Karen Hollingsworth is a great figurative realist painter who resides in Atlanta, Georgia. I saw her work online www.karenhollingsworth.com, was moved by it and decided that I had to try to do an interview with her. I'm glad we chatted. Karen is open and warm and great to talk with. She used to be a nurse! Check out our chat. I promise, you'll enjoy it.
MICHAEL: Hi Karen. Your work is so lovely and serene. I immediately feel relaxed while looking at it. I feel like I want to live in that space. Can I assume that this elegance and serenity comes from within you?
KAREN: Hi Michael, I think that the concept for my "windowscape" compositions comes from a place in me that wants to feel safe and serene. I've had some challenges in my life and I carry around some emotional turmoil. But when I start to paint these gentle rooms and beautiful scenes, I start to relax and feel joy. My hope was to share that feeling through my paintings. Yet every once in a while, I feel the need to throw in a tornado outside the window. So I guess turmoil wins out sometimes.
MICHAEL: I see the turmoil as you describe it, as a touch of humor. Elephants on the beach outside that fantastic window? Nice. I also get a strong sense of order and cleanliness from your work and I love the way you create light. It's as if light is flowing from the white linen drapes as opposed to shining on them. I love beach houses and your work makes me want to live on the beach even more.
KAREN: Thanks Michael, I really have always wanted to live on the beach too. So painting the beach is the next best thing. I think my biggest challenge with compositions is to try new ideas. I have huge lists of ideas, many more animals in the paintings, and toy airplanes flying around rooms. But the windowscape compositions, with the fruit and tables, seem to be what my buyers most want. My galleries will tell me they have buyers waiting for a kind of painting and I do like having money to live on, so I will repeat themes. But sometimes during the repetition, I'll find another creative path that takes me into wonderful ideas. So it really is all good.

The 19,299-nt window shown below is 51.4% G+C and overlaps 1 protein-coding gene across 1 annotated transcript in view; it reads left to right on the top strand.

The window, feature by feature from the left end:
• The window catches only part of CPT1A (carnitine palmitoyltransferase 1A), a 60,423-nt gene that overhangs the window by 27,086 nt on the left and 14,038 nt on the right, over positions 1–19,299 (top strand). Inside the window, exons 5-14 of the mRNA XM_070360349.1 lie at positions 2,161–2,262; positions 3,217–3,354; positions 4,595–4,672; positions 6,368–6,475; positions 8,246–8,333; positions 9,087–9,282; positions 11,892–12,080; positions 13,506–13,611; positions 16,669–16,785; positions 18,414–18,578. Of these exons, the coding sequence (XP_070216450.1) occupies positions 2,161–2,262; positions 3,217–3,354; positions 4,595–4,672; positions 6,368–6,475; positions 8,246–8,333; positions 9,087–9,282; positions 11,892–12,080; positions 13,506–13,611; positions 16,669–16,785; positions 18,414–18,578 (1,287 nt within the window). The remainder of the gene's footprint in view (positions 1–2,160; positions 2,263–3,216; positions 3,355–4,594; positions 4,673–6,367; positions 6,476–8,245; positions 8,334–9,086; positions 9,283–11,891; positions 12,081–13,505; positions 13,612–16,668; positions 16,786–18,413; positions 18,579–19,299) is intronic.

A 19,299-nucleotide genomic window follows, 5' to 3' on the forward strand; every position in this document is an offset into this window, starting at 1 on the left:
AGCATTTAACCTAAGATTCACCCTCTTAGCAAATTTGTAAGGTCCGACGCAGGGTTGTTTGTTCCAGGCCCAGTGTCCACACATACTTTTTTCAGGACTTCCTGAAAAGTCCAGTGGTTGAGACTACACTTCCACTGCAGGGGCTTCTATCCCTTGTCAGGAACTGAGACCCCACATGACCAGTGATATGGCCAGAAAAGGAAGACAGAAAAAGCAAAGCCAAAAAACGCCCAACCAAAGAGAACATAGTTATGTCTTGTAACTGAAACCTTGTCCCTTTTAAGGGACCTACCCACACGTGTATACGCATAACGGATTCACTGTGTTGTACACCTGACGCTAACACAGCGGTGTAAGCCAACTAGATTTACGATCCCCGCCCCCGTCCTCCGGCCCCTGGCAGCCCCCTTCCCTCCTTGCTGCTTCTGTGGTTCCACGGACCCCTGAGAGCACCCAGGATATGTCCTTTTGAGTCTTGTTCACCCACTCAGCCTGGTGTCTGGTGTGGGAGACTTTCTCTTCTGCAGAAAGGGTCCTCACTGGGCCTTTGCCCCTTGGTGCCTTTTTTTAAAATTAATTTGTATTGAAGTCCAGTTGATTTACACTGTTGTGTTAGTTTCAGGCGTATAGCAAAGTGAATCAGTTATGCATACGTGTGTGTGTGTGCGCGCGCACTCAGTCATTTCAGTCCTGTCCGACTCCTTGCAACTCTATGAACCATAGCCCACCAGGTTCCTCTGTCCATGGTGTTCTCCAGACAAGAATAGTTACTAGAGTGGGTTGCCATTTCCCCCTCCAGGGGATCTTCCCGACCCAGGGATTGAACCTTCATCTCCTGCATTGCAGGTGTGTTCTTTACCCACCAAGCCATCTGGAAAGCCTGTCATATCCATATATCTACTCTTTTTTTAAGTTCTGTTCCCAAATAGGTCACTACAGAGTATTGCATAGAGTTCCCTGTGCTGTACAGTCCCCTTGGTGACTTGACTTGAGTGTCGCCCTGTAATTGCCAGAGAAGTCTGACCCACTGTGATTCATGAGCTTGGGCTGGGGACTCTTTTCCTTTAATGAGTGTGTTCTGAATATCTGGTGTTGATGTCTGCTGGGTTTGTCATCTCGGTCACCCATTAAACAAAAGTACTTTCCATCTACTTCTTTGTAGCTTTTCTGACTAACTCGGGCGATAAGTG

MICHAEL: I also love your paper bag still lifes. The lights, shadows and folds and crinkles in the bags are fantastic. Paper bags are so mundane and ordinary, but you've really elevated them. How did you get the idea to paint them?
KAREN: It's funny that you brought up the paper bags. I just started a new painting that has many paper bags in it along with boxes and chairs. It's an old subject matter for me, but I'm adding into it a beautiful bluebird. That brings it into my more recent work. I'm excited to get started on those bags again. The idea to paint paper bags came from several sources, but originally, I took a drawing class many years ago and the teacher would set up very ordinary objects in the center of the room, and adjust the lights on them to allow you to see all the wonderful planes and shapes. We were working in charcoal at the time, but I always thought that their color looked amazing in that light. Years later, when I was painting mostly still life, one day when I was emptying my groceries and I put the empty paper bags on the floor, I happened to see them illuminated from the sunshine from a window, and I thought, "Why not?" Just like sheets on a bed. When the morning light hits wrinkled bed sheets just right, they look so beautiful. They just scream, "Paint me!"